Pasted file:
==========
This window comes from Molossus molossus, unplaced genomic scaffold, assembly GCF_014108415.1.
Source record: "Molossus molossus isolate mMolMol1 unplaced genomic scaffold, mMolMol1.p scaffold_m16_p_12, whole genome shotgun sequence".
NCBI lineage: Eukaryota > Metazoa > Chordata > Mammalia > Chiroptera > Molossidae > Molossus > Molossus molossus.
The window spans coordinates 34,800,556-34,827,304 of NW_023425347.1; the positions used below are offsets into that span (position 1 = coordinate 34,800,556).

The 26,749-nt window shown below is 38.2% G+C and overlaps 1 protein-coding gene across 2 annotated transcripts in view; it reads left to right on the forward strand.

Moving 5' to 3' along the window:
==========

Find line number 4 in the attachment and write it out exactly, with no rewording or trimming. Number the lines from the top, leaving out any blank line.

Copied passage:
The window spans coordinates 34,800,556-34,827,304 of NW_023425347.1; the positions used below are offsets into that span (position 1 = coordinate 34,800,556).